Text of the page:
Exclusive: Hit-Boy's Surf Club production partner calls back to the mid-2000s, and learning from a top hit-maker of the time. He also speaks about the opportunities touring with Drake and J. Cole.
While most young artists are just shaking out of winter hibernation and scrambling for spot dates, Chase N. Cashe is kicking his feet up after a Club Paradise Tour with Drake. The emcee/producer had been on tour for weeks opening up for the Toronto trailblazer across the continental states, absorbing as much as he could on the road. “It was great experience, being to cities that I’ve never been to before and seeing if they knew me or didn’t know me,” Chase told HipHopDX this month, “Or even if they knew about Surf Club or what I have going on movement wise. It was an all-around joy to keep it real with you, it was a good thing to be around niggas I fuck with, that I can call my friends and experience some shit like that. It did a whole lot for me to start my year.”
All things considered, Chase isn’t new to the industry - this year marks his eighth in the music business. As teenagers, he and his partner Hit-Boy (currently a star in his own right) apprenticed under then up-and-coming beatsmith Polow Da Don. “We met Polow [Da Don] at a point when the industry was still making good money off of what was previously going but slowly transitioning into this Soulja Boy ‘Yule’ era,” says Chase, “That’s where we met him at, where [Fergie's] ‘London Bridge’ and Pussycat Dolls was popping and doing spins and at the same time Soulja Boy was this independent kid getting all these views on YouTube and really revolutionizing and changing the game, and Polow wasn’t foreign to that.” According to Chase, Polow is responsible for much of the business sense he and Hit-Boy have had to apply to their dealings up until this point. Their Surf Club production team and its success is proof of that.
The 24-year-old is humble but well-aware of his current position at a crossroad. While Surf Club gains notoriety for their fresh perspective behind the boards, Chase is building his Rap campaign. “I feel like I’m the way I am because I’ve been blessed to be around a lot of the people I’ve actually helped gather their success,” he admits, “People who know background on me and know me and Drake’s relationship, it’s a genuine friendship. For me it’s always been key to be humble, like, ‘Yes, I’m around these people, but I got a lot of work to do.”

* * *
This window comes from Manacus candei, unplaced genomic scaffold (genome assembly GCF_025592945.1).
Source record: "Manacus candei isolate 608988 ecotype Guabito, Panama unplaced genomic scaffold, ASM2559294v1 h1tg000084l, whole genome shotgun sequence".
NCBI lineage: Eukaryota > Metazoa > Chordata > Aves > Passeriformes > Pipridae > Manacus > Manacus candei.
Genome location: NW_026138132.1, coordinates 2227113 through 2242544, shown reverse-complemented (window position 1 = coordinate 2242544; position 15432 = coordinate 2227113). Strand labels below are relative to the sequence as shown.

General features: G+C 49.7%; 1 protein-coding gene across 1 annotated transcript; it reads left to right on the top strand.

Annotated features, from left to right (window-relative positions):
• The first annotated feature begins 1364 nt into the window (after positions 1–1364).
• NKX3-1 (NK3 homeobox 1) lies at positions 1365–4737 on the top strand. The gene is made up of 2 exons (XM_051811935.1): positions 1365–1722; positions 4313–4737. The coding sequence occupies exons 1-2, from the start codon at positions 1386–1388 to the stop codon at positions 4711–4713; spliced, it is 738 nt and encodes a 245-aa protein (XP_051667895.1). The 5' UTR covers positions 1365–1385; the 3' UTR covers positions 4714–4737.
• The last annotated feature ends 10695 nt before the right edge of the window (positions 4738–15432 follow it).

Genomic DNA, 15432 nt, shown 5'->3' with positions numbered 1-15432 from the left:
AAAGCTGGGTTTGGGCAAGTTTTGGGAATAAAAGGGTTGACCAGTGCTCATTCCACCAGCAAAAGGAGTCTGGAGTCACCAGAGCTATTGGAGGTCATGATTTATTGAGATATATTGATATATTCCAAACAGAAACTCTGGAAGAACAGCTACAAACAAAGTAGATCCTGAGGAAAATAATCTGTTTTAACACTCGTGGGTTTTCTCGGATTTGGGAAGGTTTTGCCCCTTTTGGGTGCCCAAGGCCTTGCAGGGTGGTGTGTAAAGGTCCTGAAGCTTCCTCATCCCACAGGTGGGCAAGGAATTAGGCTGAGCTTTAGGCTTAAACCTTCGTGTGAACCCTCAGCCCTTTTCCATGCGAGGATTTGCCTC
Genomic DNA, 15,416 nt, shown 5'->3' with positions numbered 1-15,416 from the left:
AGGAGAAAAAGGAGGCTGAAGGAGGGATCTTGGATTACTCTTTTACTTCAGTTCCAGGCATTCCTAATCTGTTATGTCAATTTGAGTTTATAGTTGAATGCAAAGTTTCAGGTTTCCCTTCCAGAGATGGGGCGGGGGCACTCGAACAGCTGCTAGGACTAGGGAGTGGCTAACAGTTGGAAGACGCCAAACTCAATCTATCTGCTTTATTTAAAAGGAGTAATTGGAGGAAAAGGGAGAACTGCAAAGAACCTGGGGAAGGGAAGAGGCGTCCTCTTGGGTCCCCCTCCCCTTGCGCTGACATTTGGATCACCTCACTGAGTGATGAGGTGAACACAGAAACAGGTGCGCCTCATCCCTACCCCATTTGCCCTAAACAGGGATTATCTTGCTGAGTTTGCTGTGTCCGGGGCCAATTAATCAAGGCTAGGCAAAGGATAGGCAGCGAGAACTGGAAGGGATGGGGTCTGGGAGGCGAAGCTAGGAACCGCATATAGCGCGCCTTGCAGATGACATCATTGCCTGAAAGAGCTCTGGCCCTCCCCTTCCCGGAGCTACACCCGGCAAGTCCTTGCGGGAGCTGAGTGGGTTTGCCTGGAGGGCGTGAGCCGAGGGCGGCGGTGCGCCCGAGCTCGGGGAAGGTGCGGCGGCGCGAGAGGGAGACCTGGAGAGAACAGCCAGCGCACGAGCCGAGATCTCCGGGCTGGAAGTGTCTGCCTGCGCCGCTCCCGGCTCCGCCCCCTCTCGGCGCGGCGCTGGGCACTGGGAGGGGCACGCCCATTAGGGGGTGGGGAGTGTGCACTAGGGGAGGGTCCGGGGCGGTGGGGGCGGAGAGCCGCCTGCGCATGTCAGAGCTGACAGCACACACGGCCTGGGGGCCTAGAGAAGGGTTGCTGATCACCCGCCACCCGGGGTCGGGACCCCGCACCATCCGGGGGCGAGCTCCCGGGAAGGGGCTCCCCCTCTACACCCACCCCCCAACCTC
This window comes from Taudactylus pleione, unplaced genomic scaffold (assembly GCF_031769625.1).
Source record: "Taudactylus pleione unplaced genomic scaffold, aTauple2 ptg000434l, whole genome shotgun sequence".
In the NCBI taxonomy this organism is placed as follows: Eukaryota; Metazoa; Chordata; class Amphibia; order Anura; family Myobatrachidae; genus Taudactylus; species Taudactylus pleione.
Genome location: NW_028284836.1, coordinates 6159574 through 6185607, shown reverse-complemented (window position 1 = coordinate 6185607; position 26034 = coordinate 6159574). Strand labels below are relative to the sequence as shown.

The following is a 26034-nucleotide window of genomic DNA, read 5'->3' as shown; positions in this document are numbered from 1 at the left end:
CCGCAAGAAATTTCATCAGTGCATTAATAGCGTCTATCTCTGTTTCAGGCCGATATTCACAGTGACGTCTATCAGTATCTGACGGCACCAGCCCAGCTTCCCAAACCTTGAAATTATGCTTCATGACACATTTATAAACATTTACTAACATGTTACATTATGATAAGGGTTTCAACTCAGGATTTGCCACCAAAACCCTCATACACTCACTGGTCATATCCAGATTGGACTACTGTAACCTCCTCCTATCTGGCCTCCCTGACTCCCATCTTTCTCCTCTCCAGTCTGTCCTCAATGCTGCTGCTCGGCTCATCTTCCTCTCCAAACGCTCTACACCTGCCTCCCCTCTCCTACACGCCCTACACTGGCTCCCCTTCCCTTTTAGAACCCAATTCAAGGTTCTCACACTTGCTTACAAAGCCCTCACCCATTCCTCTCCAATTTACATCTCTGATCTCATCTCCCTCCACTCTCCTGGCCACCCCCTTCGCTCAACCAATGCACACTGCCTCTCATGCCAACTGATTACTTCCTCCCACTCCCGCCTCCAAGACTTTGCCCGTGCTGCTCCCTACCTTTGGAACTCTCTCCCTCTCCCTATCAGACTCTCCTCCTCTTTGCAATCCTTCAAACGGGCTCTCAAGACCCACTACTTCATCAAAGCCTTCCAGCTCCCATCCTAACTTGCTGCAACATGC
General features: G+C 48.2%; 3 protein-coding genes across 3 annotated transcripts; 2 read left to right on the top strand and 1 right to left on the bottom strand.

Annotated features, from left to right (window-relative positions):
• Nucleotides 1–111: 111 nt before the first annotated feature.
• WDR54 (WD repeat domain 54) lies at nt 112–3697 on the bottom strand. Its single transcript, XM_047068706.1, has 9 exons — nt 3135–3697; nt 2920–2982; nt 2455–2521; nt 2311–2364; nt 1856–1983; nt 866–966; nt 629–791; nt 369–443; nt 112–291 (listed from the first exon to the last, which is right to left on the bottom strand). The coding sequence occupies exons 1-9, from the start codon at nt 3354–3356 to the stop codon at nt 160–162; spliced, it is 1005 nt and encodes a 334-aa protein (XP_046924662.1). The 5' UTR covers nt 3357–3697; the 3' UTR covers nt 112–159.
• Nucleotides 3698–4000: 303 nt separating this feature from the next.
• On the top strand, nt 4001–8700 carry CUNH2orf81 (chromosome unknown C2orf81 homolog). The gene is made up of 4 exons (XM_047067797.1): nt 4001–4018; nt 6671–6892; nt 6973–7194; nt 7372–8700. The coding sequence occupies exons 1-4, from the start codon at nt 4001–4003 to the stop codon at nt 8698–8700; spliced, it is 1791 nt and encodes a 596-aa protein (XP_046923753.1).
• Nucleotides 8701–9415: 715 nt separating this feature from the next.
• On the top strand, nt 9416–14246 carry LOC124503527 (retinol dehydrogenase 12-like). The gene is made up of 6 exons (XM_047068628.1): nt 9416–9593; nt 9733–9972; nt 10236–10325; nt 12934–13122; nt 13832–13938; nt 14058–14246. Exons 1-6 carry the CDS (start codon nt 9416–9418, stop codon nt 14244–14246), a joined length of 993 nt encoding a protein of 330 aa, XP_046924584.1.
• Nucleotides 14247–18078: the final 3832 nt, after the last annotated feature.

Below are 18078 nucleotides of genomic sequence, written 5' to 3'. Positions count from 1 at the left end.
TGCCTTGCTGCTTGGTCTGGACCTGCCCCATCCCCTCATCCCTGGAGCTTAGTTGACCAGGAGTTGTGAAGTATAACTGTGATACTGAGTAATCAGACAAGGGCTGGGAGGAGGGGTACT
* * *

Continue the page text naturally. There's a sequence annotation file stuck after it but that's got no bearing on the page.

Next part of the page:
After the 2011 release of his debut, Gumbeaux, the New Orleans native followed up with a second project, the DJ Drama-assisted The Heir Up There last February, a cohesive body of work that many are calling Chase’s first album. “As far as the people that jumped on The Heir Up There…” he says, “If that’s my debut to them then, okay, I’m fine with that. I feel like I’m rapping better on The Heir Up There, so I don’t have no issue with that. But to the people who know Gumbeaux as my first project I feel like you’ve been sticking around with me and you see my growth.” To make his point even more clear he notes that Jay-Z’s debut Reasonable Doubt was initially overlooked by much of the Brooklyn emcee’s current fanbase.
Chase doesn’t subscribe to the ideals of coincidence and luck. His faith lies in thoughtful planning and perfect timing. “I’m pretty observant in what I deal with man,” he states matter-of-factly, “Like when I dropped The Heir Up There, it didn’t have any features on it and [I dropped it] in the midst of Hit-Boy doing [Jay-Z & Kanye West's] ‘Ni**as in Paris’ and Drake’s ‘Look What You’ve Done,’ I’m not a dumb nigga, I know how to line shit up.” At the time Heir was released, Chase was already on the Club Paradise roster, putting in work, meeting his fans, passing out music and taking cues from Drizzy, Kendrick Lamar and A$AP Rocky. “I’m not one of those niggas to sit around and front,” he explains, “I’m not one of these people who get those big ass amounts of dough for shows. I get a lot of love and people just giving me looks and I love that I’m blessed to have niggas who fuck with me like [J. Cole] and Drake who’ll be like, ‘Yo, come and do this with me…’ and I might get $1,500, $2,500 or it might just be performing in front of a sold out show which is priceless.”
While he’s on a break from the road, Chase hasn’t stopped riding the wave. He’s already working on his next project which he says may or may not be the sequel to Heir. He’s also tapping back into his production side, working with Kendrick, Alley Boy, A$AP Rocky, Drake, and the L.E.P. Bogus Boys. As an independent artist, patience is necessary but creativity equally plays a role in his growing career. “I feel like I’m doing what I’m doing so I’m not compared to anybody,” he continues, “The only way to not be compared is to carve out a lane for yourself and that’s with consistency and doing what the fuck you wanna do and get it across as. That’s all I’m focused on.”
Photograph by Ashlay Cashlay